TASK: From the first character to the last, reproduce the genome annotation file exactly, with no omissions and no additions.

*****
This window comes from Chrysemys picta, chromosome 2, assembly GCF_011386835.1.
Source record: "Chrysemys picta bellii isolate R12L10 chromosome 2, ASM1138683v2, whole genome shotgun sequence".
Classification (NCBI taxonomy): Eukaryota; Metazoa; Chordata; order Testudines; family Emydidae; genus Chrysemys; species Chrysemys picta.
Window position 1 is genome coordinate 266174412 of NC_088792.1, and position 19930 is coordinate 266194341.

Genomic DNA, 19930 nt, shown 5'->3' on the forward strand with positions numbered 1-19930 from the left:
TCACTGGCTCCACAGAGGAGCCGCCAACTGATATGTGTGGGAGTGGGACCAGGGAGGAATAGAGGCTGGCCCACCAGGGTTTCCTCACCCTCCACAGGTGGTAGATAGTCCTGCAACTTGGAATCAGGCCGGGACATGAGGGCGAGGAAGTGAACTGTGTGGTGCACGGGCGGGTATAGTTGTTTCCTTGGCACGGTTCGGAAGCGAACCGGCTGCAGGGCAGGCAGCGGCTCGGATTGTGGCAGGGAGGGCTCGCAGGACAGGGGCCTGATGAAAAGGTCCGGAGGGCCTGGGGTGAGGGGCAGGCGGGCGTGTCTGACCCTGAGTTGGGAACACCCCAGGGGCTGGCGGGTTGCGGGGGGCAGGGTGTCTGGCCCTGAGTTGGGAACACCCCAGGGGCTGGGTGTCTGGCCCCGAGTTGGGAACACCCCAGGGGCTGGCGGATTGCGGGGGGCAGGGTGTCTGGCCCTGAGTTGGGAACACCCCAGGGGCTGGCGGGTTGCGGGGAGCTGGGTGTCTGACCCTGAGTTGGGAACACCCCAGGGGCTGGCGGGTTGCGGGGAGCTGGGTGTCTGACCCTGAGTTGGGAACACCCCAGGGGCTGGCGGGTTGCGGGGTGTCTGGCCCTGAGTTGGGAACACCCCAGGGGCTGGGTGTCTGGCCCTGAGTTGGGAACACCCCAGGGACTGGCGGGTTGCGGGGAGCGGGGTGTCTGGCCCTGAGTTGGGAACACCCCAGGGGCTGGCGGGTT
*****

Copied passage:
This window comes from Chrysemys picta, chromosome 2, assembly GCF_011386835.1.
Source record: "Chrysemys picta bellii isolate R12L10 chromosome 2, ASM1138683v2, whole genome shotgun sequence".
Classification (NCBI taxonomy): Eukaryota; Metazoa; Chordata; order Testudines; family Emydidae; genus Chrysemys; species Chrysemys picta.
Window position 1 is genome coordinate 266174412 of NC_088792.1, and position 19930 is coordinate 266194341.

Genomic DNA, 19930 nt, shown 5'->3' on the forward strand with positions numbered 1-19930 from the left:
TCACTGGCTCCACAGAGGAGCCGCCAACTGATATGTGTGGGAGTGGGACCAGGGAGGAATAGAGGCTGGCCCACCAGGGTTTCCTCACCCTCCACAGGTGGTAGATAGTCCTGCAACTTGGAATCAGGCCGGGACATGAGGGCGAGGAAGTGAACTGTGTGGTGCACGGGCGGGTATAGTTGTTTCCTTGGCACGGTTCGGAAGCGAACCGGCTGCAGGGCAGGCAGCGGCTCGGATTGTGGCAGGGAGGGCTCGCAGGACAGGGGCCTGATGAAAAGGTCCGGAGGGCCTGGGGTGAGGGGCAGGCGGGCGTGTCTGACCCTGAGTTGGGAACACCCCAGGGGCTGGCGGGTTGCGGGGGGCAGGGTGTCTGGCCCTGAGTTGGGAACACCCCAGGGGCTGGGTGTCTGGCCCCGAGTTGGGAACACCCCAGGGGCTGGCGGATTGCGGGGGGCAGGGTGTCTGGCCCTGAGTTGGGAACACCCCAGGGGCTGGCGGGTTGCGGGGAGCTGGGTGTCTGACCCTGAGTTGGGAACACCCCAGGGGCTGGCGGGTTGCGGGGAGCTGGGTGTCTGACCCTGAGTTGGGAACACCCCAGGGGCTGGCGGGTTGCGGGGTGTCTGGCCCTGAGTTGGGAACACCCCAGGGGCTGGGTGTCTGGCCCTGAGTTGGGAACACCCCAGGGACTGGCGGGTTGCGGGGAGCGGGGTGTCTGGCCCTGAGTTGGGAACACCCCAGGGGCTGGCGGGTT